Shelves: ethereal, medical
I am a great fan of Robin Cook and this may bias my review. I started reading his books in my late teens and have practically grown up with his medical thrillers> I am a close follower of the lives of Laurie Montgomery and Jack Stapleton (forensic pathologists) and Lou Saldanho (their detective friend). Its as if they exist in a parallel universe. Many people have criticized Robin Cook for taking up one hotspot issue and weaving a story around it. Many have also said that he is anti governmen ...more
"Coma" was the first Robin Cook book I read when I was in my pre-teens, and I remember being obsessed with that book and rereading it into tatters.

I have read several Robin Cook books since then, none of which were as memorable or riveting as "Coma" As I got older I noticed that Mr. Cook is not really the world's greatest writer of dialogue, and his characters are fairly one dimensional or less than one-dimensional, though he does get bonus points for usually featuring a strong and smart femal
I've enjoyed Cook's Jack Stapleton/Laurie Montgomery series for a while now, and while this wasn't my favorite, it was still a good read. Early on, I was concerned because it was focusing a lot on the Japanese Mafia and members in both Japan and NYC and their efforts to keep scientific secrets from being stolen by the United States, and I wasn't sure how it would tie in to the Stapleton/Montgomery series. However, as the book went on, I felt the stem cell company and the possibility of the secre ...more
Anne Hawn Smith
This is not my favorite kind of book. I love the forensics and the medical mystery but I do not like anything to do with Mafia or other crime organizations, spies or anything of that sort. First, they are always callously "bumping people off", and second, they are all such unpleasant people who are usually only two dimensional.

Unfortunately, this not only has New York crime organizations, but two rival organizations from Japan. It seems as if the Mafia has turned over a new leaf, at least in Ne
Tom Mueller
Robin Cook has been one of my favorites for more than 30 years, since The Year of the Intern.
I placed a request on his newest work at our wonderful library. I promptly devoured the book within a couple of days, becoming rivited - as usual - by Cook's wonderful character development and engaging plots. This one had several sub-plots going on simultaneously, all well developed and presented in a clear way. I can imagine Dr. Laurie Montgomery, Jack and Detective Lou being made into a TV series, muc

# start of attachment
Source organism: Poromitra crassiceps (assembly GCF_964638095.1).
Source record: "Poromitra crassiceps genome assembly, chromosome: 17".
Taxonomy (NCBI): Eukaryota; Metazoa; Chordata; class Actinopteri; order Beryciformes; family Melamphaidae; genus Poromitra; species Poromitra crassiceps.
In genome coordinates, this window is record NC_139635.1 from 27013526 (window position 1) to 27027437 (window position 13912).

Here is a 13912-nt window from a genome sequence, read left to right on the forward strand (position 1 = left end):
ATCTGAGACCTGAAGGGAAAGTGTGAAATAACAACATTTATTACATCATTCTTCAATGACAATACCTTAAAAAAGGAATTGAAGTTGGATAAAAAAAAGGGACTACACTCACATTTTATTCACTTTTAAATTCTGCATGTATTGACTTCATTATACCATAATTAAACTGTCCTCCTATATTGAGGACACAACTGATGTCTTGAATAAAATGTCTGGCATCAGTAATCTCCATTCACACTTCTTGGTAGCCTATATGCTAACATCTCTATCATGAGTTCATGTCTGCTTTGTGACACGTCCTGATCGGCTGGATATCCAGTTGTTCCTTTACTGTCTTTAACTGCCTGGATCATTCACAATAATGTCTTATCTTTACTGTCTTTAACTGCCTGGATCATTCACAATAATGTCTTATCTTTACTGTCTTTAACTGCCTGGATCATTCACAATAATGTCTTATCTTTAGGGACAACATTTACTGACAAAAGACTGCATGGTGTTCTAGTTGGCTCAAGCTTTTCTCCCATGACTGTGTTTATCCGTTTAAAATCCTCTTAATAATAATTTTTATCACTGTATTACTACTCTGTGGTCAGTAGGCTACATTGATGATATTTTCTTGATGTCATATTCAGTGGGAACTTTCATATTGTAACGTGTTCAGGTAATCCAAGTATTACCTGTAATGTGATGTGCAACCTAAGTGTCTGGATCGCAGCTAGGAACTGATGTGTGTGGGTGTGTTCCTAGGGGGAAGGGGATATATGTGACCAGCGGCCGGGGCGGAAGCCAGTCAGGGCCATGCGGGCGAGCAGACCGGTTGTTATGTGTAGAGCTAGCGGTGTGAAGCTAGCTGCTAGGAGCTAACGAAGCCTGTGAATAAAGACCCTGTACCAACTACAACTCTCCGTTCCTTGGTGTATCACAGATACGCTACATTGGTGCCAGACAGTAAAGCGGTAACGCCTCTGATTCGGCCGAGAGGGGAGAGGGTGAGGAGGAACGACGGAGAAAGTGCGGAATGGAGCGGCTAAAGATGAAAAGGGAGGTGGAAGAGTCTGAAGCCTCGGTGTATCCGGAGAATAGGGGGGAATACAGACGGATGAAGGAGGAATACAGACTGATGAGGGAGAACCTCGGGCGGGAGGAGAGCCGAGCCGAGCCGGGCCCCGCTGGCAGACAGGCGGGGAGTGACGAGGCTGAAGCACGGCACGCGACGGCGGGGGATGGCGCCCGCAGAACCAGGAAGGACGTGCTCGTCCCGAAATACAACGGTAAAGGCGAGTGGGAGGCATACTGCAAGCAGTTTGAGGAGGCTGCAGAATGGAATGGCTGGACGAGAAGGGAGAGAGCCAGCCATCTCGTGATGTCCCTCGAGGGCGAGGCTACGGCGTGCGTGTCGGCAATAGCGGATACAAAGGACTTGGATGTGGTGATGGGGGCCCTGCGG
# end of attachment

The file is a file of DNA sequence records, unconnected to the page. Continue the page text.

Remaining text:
This was my first novel by Robin Cook, and I was pretty well impressed. I don't read much of the medical thriller genre, so I didn't know what to expect. But the characters, settings, and actions were all very fully realized. This one was structured differently than most novels I've read, and the suspense is mostly weighted towards the end of the book. But there was enough interest spread throughout to make it a good read. The only thing that stuck out to me was that Cook has a weird impression ...more
Tom Tischler
With her infant sons neuroblastoma in complete remission famed
medical examiner Dr. Laurie Montgomery decides to return to
work after two years of medical leave. She takes a routine case
to ease herself back into the job. An unidentified Japanese male
who died of what appears to be natural causes. After hours of
intense investigation Laurie suspects that this case is a lot
more devious than it appears. When Dr. Ben Corey CEO of a
promising start up company called iPS USALLC discovers that he
can mak
I haven't read any of Robin Cook's books previously, and whilst waiting (impatiently) for one of my favourite author's books to come in at the library (which is getting a workout whilst I'm moving into a new place and haven't unpacked yet!), I thought I would give him a try. I can't say I'm disappointed, because I didn't really have any high expectations....completely underwhelmed, on the other hand? Absolutely. I was (am) left wondering how on earth he became a New York Times bestseller (as boa ...more
Marcos Tavares
Satoshi Machita é um pesquisador da área de genética da universidade de Tóquio, tendo PhD. pela universidade de Harvard, nos Estados Unidos. Contando com a ajuda de Benjamin Corey, fundador e sócio da iPS USA, empresa que trabalha no ramo de patentes de células-tronco pluripotentes, ele entrará, junto com sua família, de forma ilegal na América. Porém, poucos dias depois, Satoshi é encontrado morto em uma estação de metrô de Nova York. Aparentemente ele morreu de causas naturais. Mas logo descob ...more